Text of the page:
Like coffee, chocolate is changing. And a chocolate bar is not just a chocolate bar. Where the chocolate – ahem! cacao – comes from and the quality of those all-important cacao beans is now taking center stage. If you grew up, as I did, a few hours south of Hershey, Pennsylvania, trips to Hershey Park were routine. And before you waited an hour for the best rollercoaster in the state, you simply had to take the free tour of Hershey’s Chocolate World.
The educational ride showcased the basic process that churned out the company’s famous candy bars (mine was of course the Kit Kat, probably because of the catchy jingle). What it didn’t mention, though, was the fact that Hershey blends together a variety of cocoa beans—from different countries and of different quality—for its treats. This methodology helped ensure consistency for mass production.
The so-called “third wave” of chocolate is the antithesis to such a strategy—and the result couldn’t be further from the heavily processed candy bars of my childhood. The biggest buzzword in the business right now is “single origin”—a phrase you may be familiar with if you’re a fan of coffee or wine.
What is Single-Origin Chocolate?
Single-origin chocolate uses beans all from…well…a single origin. At the very least, this means beans from just one country. Some companies, though, apply the term more narrowly, to chocolate made from beans grown on a single farm. (If you’re buying chocolate marketed as single-origin, be sure to read the fine print and see what they mean. Chances are, you’ll see a region within a country.)
The origin of the chocolate—which really means the origin of the cacao tree—is important because beans (and in turn, their taste) vary by region. Again, this mirrors the world of coffee and wine, where you can often guess the quality and flavor characteristics of various beans and grapes based on where they were grown.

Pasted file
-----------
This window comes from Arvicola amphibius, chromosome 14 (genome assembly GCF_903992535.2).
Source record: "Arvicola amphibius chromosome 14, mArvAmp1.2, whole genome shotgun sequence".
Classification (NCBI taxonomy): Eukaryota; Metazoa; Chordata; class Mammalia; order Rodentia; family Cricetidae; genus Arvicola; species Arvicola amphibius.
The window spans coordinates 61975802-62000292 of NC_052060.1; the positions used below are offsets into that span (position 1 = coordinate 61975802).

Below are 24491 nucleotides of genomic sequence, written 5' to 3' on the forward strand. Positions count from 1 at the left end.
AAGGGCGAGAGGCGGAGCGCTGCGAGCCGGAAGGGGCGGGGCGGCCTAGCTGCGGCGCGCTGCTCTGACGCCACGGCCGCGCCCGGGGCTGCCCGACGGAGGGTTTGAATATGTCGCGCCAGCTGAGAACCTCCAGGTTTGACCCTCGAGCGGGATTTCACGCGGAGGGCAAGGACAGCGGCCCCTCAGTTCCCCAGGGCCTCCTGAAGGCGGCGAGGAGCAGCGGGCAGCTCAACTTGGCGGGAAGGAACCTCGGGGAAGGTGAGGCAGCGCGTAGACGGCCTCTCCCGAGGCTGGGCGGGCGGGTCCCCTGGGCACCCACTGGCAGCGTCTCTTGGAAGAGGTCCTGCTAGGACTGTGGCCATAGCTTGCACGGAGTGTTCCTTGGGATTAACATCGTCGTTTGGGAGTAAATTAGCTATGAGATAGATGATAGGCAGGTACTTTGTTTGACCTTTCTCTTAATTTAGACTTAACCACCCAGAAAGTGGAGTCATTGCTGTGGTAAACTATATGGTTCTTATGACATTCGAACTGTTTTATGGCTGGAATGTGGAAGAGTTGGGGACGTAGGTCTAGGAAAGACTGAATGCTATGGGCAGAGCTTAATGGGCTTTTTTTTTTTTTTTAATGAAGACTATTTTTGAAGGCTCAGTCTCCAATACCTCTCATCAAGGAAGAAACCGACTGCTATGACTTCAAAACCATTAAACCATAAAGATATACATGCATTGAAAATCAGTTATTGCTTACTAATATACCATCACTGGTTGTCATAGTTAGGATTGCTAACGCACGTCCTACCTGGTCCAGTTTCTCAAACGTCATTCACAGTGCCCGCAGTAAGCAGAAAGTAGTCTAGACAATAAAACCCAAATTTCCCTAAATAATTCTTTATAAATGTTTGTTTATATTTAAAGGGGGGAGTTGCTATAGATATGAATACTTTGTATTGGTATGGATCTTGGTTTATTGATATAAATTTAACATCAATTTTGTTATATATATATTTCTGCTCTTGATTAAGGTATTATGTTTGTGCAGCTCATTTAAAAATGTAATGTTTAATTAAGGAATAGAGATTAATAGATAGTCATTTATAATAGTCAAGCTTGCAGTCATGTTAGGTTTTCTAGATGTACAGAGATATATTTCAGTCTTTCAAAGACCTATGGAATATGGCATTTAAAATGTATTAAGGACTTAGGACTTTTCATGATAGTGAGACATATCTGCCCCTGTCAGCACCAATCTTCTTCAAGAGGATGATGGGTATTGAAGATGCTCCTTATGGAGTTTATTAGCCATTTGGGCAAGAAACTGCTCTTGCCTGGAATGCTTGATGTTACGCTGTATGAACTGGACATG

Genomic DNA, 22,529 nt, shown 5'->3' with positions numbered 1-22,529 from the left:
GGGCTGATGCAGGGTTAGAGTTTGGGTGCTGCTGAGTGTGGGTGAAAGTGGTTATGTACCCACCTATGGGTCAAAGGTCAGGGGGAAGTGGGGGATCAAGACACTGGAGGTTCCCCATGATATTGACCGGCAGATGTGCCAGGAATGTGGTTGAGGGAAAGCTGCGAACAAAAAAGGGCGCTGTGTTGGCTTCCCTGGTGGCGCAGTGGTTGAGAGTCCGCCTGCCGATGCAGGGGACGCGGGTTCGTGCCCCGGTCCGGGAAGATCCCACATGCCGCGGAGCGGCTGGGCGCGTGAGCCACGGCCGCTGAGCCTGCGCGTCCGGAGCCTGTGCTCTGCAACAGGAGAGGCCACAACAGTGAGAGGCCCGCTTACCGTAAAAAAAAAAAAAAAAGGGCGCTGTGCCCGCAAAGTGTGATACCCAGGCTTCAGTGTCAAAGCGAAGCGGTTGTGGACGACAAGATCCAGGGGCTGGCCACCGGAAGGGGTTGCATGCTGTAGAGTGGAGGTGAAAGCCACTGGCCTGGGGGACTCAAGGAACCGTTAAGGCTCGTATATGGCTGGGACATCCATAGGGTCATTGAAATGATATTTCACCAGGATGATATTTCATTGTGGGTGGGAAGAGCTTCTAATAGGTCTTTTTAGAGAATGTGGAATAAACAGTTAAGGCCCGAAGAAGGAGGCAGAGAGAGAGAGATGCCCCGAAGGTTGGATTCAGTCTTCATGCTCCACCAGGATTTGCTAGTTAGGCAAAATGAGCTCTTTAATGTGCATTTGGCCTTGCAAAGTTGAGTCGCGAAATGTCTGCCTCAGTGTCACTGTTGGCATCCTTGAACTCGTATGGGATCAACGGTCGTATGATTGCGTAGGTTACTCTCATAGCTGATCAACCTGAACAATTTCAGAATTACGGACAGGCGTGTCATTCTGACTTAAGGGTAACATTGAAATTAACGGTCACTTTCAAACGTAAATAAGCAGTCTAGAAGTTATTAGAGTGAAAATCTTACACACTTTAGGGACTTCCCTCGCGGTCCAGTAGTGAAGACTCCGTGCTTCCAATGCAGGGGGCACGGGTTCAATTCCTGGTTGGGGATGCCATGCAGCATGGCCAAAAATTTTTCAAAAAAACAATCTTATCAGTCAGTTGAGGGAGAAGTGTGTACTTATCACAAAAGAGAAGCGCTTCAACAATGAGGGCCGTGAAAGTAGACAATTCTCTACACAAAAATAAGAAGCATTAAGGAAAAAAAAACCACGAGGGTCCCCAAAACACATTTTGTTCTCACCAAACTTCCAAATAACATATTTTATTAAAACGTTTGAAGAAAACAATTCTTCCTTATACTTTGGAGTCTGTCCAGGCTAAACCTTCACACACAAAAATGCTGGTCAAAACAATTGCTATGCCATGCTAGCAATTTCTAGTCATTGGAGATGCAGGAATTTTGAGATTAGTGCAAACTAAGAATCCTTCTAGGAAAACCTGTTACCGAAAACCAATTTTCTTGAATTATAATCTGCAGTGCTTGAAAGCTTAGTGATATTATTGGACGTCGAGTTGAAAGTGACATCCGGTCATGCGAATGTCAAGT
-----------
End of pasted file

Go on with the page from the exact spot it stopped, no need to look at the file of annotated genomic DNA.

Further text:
The purity of single-origin chocolate isn’t the only benefit, though—another perk is supply chain transparency. If you’re ignorant to where your cacao comes from, you’re also ignorant to how it’s being grown. In some markets, farmers see little of the profits, accusations of child and slave labor run rampant, and farming practices may not be sustainable.
Single-origin chocolate is much more traceable, and oftentimes beans come from chocolate cooperatives. A great feature in Munchies that ran earlier this year highlighted an Ecuadorian chocolate collective. The collective puts more income directly in the pockets of cacao farmers and helps promote sustainable farming practices, as opposed to potentially having land logged or sold for oil exploration.
Of course, just because chocolate is single-origin doesn’t necessarily mean it’s coming from a more sustainable farm or a region with better labor practices. And it doesn’t even necessarily mean the beans are better quality. You could in theory have single-origin chocolate made from crappy beans. (This is especially true as the term grows in popularity and gets slapped on labels for marketing’s sake – see natural, organic and gluten free. No sh*t apples are gluten free!)
But in general, transparency does breed improvements in terms of labor and environmental conditions. And if a chocolate-maker is going through the trouble to ensure its beans are all from one region, there’s reason to think that region probably has some pretty good plants.
Don’t take our word for it, though—compare some single-origin chocolate from around the world and see if you can detect the differences. Just remember: the percentage on the label refers to how much is cacao versus added sugar. Keep this constant in your taste test, as chocolate with higher cacao percentages taste inherently more bitter.